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Fri Aug 17, 2018, 11:26 AM

Operation Migration Resigns From WCEP & Dissolves Organization

Source: Operation Migration

Operation Migration took flight 25 years ago when two artists-turned-aviators developed a method of teaching birds a new migratory route. The innovative approach helped stabilize the dwindling population of the magnificent Whooping crane.

Bill Lishman and Joe Duff developed the aircraft-guided migration method into an effective means of reintroducing endangered Whooping cranes into an area they had not inhabited in over a century.

<SNIP>

The aircraft-guided migration method was ended in the fall of 2015 when the U.S. Fish and Wildlife Service published a document titled “FWS Vision for the Next 5-year Strategic Plan” that claimed the method was “too artificial.” They suggested that cranes raised by our costumed handlers resulted in inattentive parents that did not adequately protect their offspring.

We continued work for another 3 years based upon our belief that the goal of a self-sustaining Eastern Migratory Population of Whooping cranes was attainable. However, with new management directives authorized by the Whooping Crane Recovery Team and implemented by Region 3 of the U.S. Fish and Wildlife Service, we no longer believe this goal to be achievable

Read more: http://operationmigration.org/InTheField/2018/08/17/operation-migration-resigns-from-wcep-dissolves-organization/



The article details Operation Migration's successes at re-introducing whooping cranes to areas where they had not been seen for decades. As Florida resident, I am happy to know that they brought whoopers back to my state. I hope the fragile population that return every year can survive.

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Reply Operation Migration Resigns From WCEP & Dissolves Organization (Original post)
csziggy Aug 2018 OP
BumRushDaShow Aug 2018 #1
csziggy Aug 2018 #2
BumRushDaShow Aug 2018 #4
OnlinePoker Aug 2018 #3

Response to csziggy (Original post)

Fri Aug 17, 2018, 11:31 AM

1. Hopefully those back in their old stomping grounds

will experience the "nature will find a way" adaptability to survive and then thrive there. It may take a few generations.

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Response to BumRushDaShow (Reply #1)

Fri Aug 17, 2018, 11:37 AM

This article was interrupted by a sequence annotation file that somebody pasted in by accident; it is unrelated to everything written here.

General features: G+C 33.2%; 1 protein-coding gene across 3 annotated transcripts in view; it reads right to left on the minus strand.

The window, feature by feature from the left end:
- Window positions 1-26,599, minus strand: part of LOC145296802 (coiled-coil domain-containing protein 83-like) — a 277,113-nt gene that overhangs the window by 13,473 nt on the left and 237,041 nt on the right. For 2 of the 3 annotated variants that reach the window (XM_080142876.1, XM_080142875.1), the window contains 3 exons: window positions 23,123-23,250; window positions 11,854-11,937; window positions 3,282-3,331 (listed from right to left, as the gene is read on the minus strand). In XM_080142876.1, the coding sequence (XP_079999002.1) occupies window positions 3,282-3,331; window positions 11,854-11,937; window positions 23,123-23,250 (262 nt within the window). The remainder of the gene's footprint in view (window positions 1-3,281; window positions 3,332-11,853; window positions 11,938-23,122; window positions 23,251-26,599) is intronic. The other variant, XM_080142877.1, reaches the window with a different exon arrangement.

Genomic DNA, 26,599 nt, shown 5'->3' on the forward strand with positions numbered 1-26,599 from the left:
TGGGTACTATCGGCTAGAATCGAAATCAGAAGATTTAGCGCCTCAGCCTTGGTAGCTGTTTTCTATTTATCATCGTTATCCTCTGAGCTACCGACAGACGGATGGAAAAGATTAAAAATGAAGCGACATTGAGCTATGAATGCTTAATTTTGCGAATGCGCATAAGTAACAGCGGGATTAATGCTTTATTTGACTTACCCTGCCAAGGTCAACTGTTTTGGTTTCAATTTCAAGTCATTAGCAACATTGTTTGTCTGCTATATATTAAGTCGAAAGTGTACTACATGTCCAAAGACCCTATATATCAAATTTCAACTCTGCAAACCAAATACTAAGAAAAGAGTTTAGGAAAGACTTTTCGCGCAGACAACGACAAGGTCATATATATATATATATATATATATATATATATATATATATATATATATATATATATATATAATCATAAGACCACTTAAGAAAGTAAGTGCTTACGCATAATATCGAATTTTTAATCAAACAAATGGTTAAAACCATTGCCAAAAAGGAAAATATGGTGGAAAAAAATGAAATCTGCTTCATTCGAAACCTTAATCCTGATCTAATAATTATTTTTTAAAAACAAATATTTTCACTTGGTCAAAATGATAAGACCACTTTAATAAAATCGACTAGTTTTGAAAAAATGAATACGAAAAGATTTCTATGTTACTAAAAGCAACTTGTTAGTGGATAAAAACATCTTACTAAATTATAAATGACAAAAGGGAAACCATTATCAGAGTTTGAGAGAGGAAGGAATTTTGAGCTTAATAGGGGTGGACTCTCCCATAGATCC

2. Hopefully you're right

Originally they flew whoopers to Crystal River State Park but the birds really didn't like it there. Then they flew them to St. Marks National Wildlife Refuge where they did settle but they nested in wetlands outside the refuge. For a few years a pair were spotted every winter at a pond near Tallahassee until one year the female did not appear.

I haven't kept up with where they have been the last few years but there are a lot of wetlands here in the Panhandle and so far there have been no economic incentives to drain them. With any luck that will continue

I know that when we first bought our farm forty years ago wood storks were very rarely seen and the nesting location they had near us was well protected. It was a major event when the birds would fly over the ridge our farm is on in the evenings. Now wood storks are much more common and people don't gather to observe them the way they used to.

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Response to csziggy (Reply #2)

Fri Aug 17, 2018, 02:32 PM

4. I think many of the conservation rules and regs

since the '70s and '80s along with a number of organizations fighting to keep natural habitat in place (plus breeding programs) have really helped bring some of these creatures back from the brink. Heck... look at the bald eagle's comeback! We even have some (beyond the football team...lol) nesting right here in Philly.

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Response to csziggy (Original post)

Fri Aug 17, 2018, 12:49 PM

3. That last paragraph is pretty telling.

As someone who contributed 2 miles a year for the journey south, I was disheartened when the FWS decided to go a different direction. From no birds, the population had risen to a 100 or so. Predation and idiot hunters did a number on the flock every year and the chosen Wisconsin nesting site at Necedah National Wildlife Refuge always had issues with black flies which contributed to poor nesting results. If they make it, I'll be happy, but I don't think it will happen based on the new methodology.

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